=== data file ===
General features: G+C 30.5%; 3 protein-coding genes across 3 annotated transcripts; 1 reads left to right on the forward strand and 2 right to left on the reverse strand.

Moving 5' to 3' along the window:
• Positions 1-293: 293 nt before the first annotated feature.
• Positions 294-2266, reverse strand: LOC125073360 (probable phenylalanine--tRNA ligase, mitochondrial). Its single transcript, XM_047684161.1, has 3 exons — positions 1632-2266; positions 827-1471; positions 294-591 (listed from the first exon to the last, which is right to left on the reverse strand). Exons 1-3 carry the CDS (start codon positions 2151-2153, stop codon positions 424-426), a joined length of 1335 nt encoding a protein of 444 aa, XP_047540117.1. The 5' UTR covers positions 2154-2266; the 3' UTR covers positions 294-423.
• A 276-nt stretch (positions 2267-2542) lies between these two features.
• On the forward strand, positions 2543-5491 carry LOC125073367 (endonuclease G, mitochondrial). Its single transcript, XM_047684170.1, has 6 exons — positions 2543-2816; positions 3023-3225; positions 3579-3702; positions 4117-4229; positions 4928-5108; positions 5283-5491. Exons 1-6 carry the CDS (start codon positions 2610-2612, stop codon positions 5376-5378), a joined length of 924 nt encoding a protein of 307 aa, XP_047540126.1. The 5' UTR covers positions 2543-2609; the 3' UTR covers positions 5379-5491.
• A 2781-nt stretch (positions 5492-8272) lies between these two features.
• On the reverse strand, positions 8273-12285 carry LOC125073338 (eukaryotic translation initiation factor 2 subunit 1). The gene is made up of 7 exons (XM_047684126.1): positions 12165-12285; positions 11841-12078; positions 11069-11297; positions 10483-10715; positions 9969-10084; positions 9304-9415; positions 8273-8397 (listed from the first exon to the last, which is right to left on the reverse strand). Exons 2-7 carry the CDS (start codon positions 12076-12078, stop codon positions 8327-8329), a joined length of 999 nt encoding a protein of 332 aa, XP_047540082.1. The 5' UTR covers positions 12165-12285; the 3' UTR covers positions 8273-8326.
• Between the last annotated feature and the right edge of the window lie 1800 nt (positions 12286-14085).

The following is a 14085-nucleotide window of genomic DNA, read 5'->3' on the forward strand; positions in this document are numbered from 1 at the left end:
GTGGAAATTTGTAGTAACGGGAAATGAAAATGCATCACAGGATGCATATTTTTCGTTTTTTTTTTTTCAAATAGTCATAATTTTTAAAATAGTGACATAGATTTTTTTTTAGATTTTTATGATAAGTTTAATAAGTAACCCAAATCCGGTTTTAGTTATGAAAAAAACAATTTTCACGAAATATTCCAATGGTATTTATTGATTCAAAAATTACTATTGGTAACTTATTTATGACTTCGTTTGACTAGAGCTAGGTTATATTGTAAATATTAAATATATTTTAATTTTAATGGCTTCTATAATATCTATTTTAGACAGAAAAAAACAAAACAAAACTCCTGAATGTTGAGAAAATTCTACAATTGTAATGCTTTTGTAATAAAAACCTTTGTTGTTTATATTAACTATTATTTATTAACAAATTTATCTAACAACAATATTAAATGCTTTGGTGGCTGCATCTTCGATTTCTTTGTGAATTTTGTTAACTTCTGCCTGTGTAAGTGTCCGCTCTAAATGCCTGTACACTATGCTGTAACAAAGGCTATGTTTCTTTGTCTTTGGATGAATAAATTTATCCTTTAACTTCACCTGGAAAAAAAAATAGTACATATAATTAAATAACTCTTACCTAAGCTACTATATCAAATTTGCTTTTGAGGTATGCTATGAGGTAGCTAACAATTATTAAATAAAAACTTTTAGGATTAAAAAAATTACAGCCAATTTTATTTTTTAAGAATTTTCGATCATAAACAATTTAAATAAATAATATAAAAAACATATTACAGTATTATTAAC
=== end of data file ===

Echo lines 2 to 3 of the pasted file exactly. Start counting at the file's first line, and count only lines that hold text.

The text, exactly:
Moving 5' to 3' along the window:
• Positions 1-293: 293 nt before the first annotated feature.